Duff & Phelps announced Sunday afternoon that it has agreed to be purchased by a consortium led by Carlyle, Stone Pointe Capital, and Rothschild Group for $15.55 per share. This represents a 19% premium to the closing price last Friday and a 27% premium to the average share price of the last 30 days. The purchase price is a touch below the company’s 2007 IPO price of $16 per share. The implied valuation is 14 times our 2013 EPS estimate (15 times our 2012 EPS estimate), and the implied enterprise value is 6.3 times our 2013 EBITDA estimate (6.8 times our estimate for 2012); although the EBITDA multiple is about 0.6 turns higher if we include unvested shares that are not included in the average diluted share count. These valuation ratios are roughly in line with or a touch below the peer group averages of 14.5 and 7.3 times, respectively.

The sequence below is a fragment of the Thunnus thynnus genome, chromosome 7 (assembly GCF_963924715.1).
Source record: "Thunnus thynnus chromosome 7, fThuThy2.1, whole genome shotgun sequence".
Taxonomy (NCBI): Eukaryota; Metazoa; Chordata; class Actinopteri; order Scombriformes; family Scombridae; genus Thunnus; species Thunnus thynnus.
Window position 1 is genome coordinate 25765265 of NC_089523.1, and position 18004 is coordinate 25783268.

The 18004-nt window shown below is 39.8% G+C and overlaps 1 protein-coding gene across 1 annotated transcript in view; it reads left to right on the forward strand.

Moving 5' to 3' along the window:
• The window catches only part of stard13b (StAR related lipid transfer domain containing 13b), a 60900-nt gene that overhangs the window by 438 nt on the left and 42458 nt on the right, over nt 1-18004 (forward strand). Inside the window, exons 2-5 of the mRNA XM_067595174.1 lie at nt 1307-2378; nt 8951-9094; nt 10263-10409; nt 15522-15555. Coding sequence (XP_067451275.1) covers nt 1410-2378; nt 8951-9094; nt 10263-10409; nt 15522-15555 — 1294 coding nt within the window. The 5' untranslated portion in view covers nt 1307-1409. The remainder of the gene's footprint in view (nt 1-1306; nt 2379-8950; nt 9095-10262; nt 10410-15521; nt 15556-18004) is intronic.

The company will have a go‐shop period until February 8, when other bidders could offer a better price. The break‐up fee is only $6.65 million (1% of transaction value), which is relatively low, in our view. Given management’s participation in the announced deal, we find it somewhat unlikely that a financial buyer offers a better price, even though the implied valuation is not overly high as a take‐out price. A strategic buyer could potentially offer a better price, since cost synergies from a strategic merger probably would easily outweigh the break‐up fee. However, while we don’t believe the company was ever formally “for sale” in an auction, we believe that Duff & Phelps’ management team has been receptive to a deal for a while. We believe that this has been known by many executives in the industry. We believe that competitors such as FTI Consulting (FCN $32.33; Market Perform) and Navigant Consulting (NCI $10.91; Market Perform) likely have at least considered the idea already, but ultimately decided not to pursue a transaction at various points in the past. Therefore, we believe that those firms would have to have a change of heart spurred by the news of this deal. Overall, we think the most likely outcome is that the transaction proceeds as announced, although there is a chance that a competing offer emerges from a strategic buyer.